Learn To Love Lobbying

There’s a great post over at Butts In The Seats titled Info You Can Use: What Is Lobbying and Can I Do It? which covers some of the basics of lobbying do’s and don’ts (thanks in part to the Charity Lawyer Blog). In the age of government budget cuts, lobbying is more important than ever if orchestras hope to stand an ice cube’s chance in hell to retain funding…

Adaptistration People 114In my consulting work, I’ve always made a point of including a public affairs component to board development projects and lobbying is almost always a topic that comes up during the exploration stage. More often than not, I encounter board members who are under the impression that charitable organizations are somehow prohibited or are somehow restricted when it comes to meaningful lobbying activity.

Fortunately, that isn’t the case and the blog post at Butts In The Seats is a good reference source to get the discussion going and dispelling some of those common myths. The last time we touched on the topic of public affairs committees here in any great detail was in an article from 9/24/2009 and everything there is just as relevant now as it was then.

Moreover, designing and building an effective government affairs committee is an excellent way to build some enthusiasm among a board membership that might be feeling the effects of burnout or generally demoralized. However, one of the upshots of government affairs committees is the return on investment is comparatively quick when measured alongside other advancement activities. Consequently, the time and treasure spent in putting one together is certainly worthwhile.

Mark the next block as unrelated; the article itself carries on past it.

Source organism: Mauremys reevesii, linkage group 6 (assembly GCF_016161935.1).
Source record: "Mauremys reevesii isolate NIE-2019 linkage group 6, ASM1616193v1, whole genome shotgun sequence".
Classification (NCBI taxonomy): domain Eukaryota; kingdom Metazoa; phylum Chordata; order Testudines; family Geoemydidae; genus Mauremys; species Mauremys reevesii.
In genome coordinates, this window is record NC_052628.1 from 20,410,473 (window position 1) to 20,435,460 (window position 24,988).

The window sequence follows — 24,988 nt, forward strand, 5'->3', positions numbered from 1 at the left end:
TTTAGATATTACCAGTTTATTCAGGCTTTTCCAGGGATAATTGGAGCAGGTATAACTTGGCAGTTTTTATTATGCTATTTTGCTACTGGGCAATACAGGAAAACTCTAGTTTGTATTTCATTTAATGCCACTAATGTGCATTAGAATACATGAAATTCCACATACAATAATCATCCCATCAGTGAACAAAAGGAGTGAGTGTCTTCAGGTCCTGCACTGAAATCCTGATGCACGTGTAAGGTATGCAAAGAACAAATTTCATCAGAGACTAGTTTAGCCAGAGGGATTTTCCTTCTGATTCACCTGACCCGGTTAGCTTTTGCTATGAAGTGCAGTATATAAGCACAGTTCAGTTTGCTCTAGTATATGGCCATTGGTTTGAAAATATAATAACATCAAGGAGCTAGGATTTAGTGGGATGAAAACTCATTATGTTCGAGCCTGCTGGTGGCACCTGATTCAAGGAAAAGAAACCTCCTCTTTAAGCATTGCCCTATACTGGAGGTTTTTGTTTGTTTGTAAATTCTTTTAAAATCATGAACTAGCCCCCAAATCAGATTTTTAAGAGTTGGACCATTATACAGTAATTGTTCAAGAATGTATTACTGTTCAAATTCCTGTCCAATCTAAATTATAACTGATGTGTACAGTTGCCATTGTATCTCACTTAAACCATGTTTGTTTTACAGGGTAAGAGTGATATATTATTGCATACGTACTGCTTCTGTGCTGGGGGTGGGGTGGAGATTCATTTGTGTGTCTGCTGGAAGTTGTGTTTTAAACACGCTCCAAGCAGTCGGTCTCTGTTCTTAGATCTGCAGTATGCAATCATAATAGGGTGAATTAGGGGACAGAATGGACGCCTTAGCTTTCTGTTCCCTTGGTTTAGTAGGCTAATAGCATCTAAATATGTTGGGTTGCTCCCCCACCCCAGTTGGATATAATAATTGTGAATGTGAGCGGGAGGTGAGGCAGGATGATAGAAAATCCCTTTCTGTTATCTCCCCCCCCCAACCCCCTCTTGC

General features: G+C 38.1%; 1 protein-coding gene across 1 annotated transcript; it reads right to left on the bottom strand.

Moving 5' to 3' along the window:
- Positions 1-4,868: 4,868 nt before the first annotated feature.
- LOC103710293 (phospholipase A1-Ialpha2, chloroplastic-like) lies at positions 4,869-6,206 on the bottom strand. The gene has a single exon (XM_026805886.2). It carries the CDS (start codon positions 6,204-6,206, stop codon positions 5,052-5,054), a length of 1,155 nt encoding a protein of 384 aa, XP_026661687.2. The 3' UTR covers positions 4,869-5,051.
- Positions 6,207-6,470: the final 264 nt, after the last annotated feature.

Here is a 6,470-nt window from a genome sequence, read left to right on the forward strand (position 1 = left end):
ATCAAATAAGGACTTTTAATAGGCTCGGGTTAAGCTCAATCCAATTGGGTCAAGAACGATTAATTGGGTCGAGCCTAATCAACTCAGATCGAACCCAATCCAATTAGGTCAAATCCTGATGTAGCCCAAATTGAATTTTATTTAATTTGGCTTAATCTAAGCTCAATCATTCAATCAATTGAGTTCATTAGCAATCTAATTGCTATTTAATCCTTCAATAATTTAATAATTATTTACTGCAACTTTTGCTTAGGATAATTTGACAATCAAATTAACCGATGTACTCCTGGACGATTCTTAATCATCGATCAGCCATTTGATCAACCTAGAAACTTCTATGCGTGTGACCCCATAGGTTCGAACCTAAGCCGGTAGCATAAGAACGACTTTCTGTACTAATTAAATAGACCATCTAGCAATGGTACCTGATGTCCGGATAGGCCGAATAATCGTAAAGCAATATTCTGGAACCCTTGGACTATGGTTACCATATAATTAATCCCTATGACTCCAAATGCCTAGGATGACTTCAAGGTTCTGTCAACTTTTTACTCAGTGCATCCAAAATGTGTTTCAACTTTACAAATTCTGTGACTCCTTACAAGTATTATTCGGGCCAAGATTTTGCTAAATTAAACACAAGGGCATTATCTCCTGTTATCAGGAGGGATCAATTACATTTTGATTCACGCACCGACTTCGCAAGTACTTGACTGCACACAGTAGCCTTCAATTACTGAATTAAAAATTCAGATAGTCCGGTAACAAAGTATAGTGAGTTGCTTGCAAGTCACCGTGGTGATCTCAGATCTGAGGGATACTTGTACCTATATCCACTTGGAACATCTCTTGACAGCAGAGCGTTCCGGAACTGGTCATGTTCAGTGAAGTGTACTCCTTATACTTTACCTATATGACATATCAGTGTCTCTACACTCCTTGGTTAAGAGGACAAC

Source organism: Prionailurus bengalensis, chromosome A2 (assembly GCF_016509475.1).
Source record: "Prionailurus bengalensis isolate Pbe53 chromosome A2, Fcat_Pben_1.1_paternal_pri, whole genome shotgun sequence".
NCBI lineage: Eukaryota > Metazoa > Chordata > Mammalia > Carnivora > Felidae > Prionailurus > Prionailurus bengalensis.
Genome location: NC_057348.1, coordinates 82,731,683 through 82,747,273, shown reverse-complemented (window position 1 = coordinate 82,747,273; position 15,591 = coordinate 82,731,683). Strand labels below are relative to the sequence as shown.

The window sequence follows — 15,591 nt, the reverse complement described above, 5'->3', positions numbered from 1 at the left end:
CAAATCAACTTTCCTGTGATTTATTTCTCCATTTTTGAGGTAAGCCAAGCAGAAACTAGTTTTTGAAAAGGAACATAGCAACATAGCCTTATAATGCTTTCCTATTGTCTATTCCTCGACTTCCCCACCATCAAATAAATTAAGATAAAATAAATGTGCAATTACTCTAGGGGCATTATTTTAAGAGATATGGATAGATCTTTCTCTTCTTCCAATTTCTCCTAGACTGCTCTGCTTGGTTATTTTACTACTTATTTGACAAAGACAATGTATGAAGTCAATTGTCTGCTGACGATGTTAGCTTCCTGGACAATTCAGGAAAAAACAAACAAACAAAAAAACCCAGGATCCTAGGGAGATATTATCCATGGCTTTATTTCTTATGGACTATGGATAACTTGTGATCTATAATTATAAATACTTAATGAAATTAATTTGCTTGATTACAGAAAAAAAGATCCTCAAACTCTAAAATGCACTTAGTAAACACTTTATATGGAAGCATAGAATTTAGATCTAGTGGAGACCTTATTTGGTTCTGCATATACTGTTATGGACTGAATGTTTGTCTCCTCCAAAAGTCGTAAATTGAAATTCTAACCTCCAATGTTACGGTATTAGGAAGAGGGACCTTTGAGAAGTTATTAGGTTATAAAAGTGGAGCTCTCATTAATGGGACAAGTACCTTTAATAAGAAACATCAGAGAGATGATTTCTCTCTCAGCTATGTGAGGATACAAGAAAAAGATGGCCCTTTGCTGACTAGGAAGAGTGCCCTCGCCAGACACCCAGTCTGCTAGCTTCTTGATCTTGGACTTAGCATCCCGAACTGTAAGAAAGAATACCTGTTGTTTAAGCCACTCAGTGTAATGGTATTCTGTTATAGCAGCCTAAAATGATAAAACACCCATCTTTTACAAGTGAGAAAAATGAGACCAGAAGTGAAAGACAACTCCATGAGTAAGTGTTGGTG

About Drew McManus

"I hear that every time you show up to work with an orchestra, people get fired." Those were the first words out of an executive's mouth after her board chair introduced us. That executive is now a dear colleague and friend but the day that consulting contract began with her orchestra, she was convinced I was a hatchet-man brought in by the board to clean house.

I understand where the trepidation comes from as a great deal of my consulting and technology provider work for arts organizations involves due diligence, separating fact from fiction, interpreting spin, as well as performance review and oversight. So yes, sometimes that work results in one or two individuals "aggressively embracing career change" but far more often than not, it reinforces and clarifies exactly what works and why.

In short, it doesn't matter if you know where all the bodies are buried if you can't keep your own clients out of the ground, and I'm fortunate enough to say that for more than 15 years, I've done exactly that for groups of all budget size from Qatar to Kathmandu.

For fun, I write a daily blog about the orchestra business, provide a platform for arts insiders to speak their mind, keep track of what people in this business get paid, help write a satirical cartoon about orchestra life, hack the arts, and love a good coffee drink.

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